Rare Harbour Porpoise Seen In Cornwall
Cornwall is as famous for its spectacular scenery and wonderful wildlife watching opportunities as it is for its clotted cream, but a recent visitor to our coast is causing a bit of a stir!
On 14th August 2018 an extremely rare white harbour porpoise was photographed by Duncan and Hannah Jones of the Marine Discovery Penzance, who run wildlife spotting in Mounts Bay.
Amazingly the porpoise is one of only a few that has ever been seen anywhere in the world.
Also called as a leucistic porpoise, the white colour is probably due to a condition known as leucism, which is a condition similar to albinism.
It is caused by a loss of pigmentation which results in patchy, pale skin, hair or features but does not affect the eyes.
The white porpoise in Mounts Bay was reportedly completely white, apart from a small area around its blow hole.
Harbour porpoises are one of the world’s smallest marine mammals and unlike dolphins they tend to be loners.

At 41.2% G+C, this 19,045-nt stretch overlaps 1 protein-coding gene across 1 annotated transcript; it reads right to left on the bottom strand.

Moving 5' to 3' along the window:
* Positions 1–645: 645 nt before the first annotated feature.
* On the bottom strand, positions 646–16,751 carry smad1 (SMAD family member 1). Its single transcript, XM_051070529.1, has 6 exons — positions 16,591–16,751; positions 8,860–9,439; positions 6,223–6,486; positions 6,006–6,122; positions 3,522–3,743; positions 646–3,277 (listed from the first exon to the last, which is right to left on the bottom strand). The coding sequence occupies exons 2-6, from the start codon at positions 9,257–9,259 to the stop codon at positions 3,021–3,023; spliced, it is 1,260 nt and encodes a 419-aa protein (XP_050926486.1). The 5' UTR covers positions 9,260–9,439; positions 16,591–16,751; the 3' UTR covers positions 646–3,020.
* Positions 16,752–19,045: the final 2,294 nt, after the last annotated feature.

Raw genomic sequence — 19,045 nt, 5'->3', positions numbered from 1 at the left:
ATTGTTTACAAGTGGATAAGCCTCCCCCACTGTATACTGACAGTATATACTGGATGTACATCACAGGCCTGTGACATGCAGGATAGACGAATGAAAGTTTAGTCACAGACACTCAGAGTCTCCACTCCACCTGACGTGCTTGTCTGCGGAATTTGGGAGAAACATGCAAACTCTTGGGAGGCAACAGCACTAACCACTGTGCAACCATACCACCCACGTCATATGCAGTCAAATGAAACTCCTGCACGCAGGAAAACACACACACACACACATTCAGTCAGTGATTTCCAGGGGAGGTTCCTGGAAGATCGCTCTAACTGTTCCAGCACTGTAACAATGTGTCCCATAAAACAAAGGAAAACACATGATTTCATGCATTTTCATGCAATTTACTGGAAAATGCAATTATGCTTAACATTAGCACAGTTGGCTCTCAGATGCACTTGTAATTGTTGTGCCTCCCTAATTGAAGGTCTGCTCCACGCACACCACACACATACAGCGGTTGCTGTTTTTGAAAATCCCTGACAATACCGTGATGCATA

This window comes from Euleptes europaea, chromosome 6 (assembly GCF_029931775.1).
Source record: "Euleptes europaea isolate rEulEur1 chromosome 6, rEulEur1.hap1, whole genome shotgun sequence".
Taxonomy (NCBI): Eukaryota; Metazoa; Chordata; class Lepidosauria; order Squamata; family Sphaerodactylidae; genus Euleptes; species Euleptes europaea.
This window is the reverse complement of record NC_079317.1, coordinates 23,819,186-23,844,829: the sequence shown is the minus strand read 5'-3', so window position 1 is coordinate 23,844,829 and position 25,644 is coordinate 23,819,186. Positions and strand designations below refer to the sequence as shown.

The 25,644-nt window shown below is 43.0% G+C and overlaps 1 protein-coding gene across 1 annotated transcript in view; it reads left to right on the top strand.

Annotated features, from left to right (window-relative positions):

They can usually survive to be around 15 years old in the wild and live on a diet of squid, fish and crustaceans.
Known in mediaeval times as the ‘pig fish’ there are an estimated 700,000 harbour porpoise worldwide, but only a tiny proportion are leucistic.
Standing out in the wild, while wonderful for us to see, can have negative repercussions.
Most porpoise are dark grey with a lighter grey belly, camouflaging them in the water when seen from above or below.
The white porpoise would be more obvious to both predators and prey, making it harder for them to hunt and avoid predation.
In 2016 another white porpoise was spotted further up the coast in north Cornwall, it has not been confirmed whether this sighting is the same animal.